Gold miners comprising GDX and GDXJ are hurting because as demand falls, so does their profits. While many miners sell future production causing a delay between falling gold prices and stock prices, it eventually catches up. If recent falling gold prices actually signaled a buying retracement instead of a complete shift, I would expect gold bullion sales to increase as price recedes. Instead, prices are dropping right along with demand, a striking bearish indicator.
Buoyed by Hope
Many investors have failed to see that lower highs and lower lows equal a shift from a rising market to a falling market. However, confirmation bias explains perfectly what gold bulls are thinking.
Confirmation bias is a mental process of assigning greater weight to confirming information regardless of how ridiculous and baseless it is, while at the same time assigning lower weight to any information that contradicts an already established opinion.
When I read silly things like a Greek default and monetary easing in Europe will lead to higher gold prices I have to wonder if they believe it, or if pundits are talking their book. Either way don't bet on it.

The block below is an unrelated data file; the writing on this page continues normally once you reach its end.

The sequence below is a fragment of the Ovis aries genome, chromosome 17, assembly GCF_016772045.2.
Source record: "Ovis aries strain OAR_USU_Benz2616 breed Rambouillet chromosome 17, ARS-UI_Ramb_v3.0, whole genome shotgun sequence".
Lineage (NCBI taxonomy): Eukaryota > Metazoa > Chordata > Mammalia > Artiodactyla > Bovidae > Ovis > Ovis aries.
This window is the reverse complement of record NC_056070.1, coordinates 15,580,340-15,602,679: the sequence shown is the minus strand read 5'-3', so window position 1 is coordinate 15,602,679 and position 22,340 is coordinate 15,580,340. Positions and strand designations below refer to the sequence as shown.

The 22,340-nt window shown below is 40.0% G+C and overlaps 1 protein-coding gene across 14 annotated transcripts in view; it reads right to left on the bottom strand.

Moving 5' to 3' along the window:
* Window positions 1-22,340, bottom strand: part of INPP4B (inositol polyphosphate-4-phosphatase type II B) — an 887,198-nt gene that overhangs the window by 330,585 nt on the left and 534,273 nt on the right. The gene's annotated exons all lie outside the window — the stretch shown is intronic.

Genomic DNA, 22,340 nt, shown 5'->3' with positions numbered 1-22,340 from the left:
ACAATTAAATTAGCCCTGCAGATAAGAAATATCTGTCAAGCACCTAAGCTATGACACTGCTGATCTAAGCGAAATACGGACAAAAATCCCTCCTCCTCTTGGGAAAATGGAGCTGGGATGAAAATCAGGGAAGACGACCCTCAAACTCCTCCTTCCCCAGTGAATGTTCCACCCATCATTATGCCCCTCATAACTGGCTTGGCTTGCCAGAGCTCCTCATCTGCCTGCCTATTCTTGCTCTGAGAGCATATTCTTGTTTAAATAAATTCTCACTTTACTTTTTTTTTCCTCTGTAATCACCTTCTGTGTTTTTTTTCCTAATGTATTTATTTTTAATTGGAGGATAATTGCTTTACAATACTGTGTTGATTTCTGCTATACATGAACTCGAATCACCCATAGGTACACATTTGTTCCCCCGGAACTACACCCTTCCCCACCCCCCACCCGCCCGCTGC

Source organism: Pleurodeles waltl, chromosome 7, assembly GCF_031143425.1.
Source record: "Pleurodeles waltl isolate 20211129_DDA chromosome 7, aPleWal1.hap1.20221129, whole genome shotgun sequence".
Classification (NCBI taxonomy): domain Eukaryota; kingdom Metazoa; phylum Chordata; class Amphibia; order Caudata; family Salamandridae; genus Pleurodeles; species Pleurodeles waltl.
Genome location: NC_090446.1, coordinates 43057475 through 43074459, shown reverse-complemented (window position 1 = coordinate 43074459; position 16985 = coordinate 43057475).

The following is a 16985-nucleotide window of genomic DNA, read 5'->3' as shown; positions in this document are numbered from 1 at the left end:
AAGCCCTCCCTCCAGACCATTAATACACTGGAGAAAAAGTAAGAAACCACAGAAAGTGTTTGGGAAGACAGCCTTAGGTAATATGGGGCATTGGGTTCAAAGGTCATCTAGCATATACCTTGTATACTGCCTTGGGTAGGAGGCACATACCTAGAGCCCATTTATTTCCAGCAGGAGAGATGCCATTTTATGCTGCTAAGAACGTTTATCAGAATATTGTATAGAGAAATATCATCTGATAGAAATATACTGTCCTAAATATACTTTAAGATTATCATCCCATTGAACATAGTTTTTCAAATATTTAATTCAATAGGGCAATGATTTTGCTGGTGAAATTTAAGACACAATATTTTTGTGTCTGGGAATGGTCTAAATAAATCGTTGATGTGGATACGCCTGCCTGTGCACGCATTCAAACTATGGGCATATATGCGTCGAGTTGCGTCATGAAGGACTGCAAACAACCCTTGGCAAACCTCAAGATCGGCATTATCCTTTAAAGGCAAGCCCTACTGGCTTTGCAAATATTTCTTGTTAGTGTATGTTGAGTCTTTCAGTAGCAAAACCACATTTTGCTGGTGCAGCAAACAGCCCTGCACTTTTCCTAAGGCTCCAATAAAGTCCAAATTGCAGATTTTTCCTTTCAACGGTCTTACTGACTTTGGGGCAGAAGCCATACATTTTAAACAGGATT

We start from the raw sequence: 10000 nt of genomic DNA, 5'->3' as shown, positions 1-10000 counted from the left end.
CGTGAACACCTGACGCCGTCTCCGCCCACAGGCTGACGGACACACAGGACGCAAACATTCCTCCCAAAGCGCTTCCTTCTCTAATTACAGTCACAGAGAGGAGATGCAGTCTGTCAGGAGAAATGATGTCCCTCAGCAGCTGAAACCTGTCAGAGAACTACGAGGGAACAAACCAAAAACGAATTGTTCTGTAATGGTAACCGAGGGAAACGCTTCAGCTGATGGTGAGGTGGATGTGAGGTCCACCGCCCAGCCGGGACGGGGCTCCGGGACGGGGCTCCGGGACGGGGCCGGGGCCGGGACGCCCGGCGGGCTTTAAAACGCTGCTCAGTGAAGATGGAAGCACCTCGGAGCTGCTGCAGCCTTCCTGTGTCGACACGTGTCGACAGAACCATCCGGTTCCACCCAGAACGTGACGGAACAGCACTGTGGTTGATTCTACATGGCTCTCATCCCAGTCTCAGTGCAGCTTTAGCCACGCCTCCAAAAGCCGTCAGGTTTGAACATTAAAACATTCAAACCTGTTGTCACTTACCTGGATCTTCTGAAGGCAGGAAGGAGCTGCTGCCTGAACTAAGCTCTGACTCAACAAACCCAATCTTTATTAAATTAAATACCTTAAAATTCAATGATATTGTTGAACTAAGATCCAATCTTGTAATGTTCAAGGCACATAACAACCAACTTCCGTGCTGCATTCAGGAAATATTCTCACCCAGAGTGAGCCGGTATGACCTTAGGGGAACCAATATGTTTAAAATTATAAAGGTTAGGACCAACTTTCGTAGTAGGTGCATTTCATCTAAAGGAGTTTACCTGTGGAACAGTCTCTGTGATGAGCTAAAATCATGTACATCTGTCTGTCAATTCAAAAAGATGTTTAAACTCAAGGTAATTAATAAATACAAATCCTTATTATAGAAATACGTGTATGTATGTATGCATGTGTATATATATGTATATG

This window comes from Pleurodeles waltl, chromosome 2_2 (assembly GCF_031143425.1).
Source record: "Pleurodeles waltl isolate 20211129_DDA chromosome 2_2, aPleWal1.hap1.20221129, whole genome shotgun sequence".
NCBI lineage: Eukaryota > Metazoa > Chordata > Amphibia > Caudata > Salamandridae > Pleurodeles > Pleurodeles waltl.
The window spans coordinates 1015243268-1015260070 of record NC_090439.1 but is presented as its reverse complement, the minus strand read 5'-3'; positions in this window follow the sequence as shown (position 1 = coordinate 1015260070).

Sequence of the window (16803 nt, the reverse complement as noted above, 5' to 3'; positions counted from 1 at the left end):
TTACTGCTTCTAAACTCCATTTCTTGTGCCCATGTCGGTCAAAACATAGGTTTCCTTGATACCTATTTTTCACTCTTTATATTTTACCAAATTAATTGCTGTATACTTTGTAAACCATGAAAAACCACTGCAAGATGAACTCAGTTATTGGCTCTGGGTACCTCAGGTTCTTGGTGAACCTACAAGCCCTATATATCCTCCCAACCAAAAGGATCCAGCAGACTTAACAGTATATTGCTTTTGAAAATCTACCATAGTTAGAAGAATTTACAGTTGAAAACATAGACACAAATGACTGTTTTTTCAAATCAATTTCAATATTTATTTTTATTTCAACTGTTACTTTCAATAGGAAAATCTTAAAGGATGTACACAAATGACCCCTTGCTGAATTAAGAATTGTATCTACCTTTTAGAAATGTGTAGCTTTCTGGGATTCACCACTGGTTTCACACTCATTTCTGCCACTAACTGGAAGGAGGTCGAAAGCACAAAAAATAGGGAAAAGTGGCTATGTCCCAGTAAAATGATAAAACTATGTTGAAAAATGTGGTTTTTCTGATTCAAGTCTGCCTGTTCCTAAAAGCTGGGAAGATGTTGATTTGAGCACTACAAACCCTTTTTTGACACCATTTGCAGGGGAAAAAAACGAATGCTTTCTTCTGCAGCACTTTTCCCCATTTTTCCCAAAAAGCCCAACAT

I predicted that a Greek default
last year, after the "problem was solved," and that it will involve large loss write-offs for Europe as a whole and French banks in particular.
Europe has borrowed and spent like a mad hatter holding an American Express Black Card. The spending limits were set too high, and the bill has arrived, leaving politicians wondering what to do now. Sadly, it didn't take many countries long to mortgage away their kid's future.
Don't expect inflation fears in the eurozone anytime soon. Declines in currency exchange value will more than offset continental inflation. The net gold impact is bearish absent a strengthening of the euro against the dollar. With upcoming markdowns in loans, I would expect the Titanic to finish its voyage before European monetary changes create a bullish case for gold.